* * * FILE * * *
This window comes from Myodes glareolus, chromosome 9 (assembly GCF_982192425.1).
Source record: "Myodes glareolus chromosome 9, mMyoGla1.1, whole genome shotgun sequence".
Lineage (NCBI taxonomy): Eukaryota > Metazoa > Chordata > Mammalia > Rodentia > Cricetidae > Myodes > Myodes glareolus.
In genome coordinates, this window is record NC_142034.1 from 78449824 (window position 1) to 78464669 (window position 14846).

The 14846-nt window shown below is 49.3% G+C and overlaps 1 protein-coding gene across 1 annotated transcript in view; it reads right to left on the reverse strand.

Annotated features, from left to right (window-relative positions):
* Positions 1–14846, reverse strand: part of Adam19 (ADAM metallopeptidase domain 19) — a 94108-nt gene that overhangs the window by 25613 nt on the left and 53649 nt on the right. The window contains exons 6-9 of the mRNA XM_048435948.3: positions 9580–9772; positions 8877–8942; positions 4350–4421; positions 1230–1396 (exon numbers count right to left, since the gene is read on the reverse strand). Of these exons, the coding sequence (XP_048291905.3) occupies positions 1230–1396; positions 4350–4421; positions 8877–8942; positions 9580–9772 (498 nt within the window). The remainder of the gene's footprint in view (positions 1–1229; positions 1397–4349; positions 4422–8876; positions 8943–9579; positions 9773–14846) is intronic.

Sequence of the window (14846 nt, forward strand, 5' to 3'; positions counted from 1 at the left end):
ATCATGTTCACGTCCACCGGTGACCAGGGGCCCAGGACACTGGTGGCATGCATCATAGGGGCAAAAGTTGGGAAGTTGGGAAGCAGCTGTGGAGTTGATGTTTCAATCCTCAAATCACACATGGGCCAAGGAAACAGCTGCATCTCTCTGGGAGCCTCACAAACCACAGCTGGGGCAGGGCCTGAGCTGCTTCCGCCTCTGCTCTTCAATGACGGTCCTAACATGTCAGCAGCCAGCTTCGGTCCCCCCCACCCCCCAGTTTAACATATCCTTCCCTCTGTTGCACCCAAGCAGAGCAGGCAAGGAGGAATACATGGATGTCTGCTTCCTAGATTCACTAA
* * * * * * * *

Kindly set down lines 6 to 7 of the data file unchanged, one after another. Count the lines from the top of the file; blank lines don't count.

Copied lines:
Annotated features, from left to right (window-relative positions):
* Positions 1–14846, reverse strand: part of Adam19 (ADAM metallopeptidase domain 19) — a 94108-nt gene that overhangs the window by 25613 nt on the left and 53649 nt on the right. The window contains exons 6-9 of the mRNA XM_048435948.3: positions 9580–9772; positions 8877–8942; positions 4350–4421; positions 1230–1396 (exon numbers count right to left, since the gene is read on the reverse strand). Of these exons, the coding sequence (XP_048291905.3) occupies positions 1230–1396; positions 4350–4421; positions 8877–8942; positions 9580–9772 (498 nt within the window). The remainder of the gene's footprint in view (positions 1–1229; positions 1397–4349; positions 4422–8876; positions 8943–9579; positions 9773–14846) is intronic.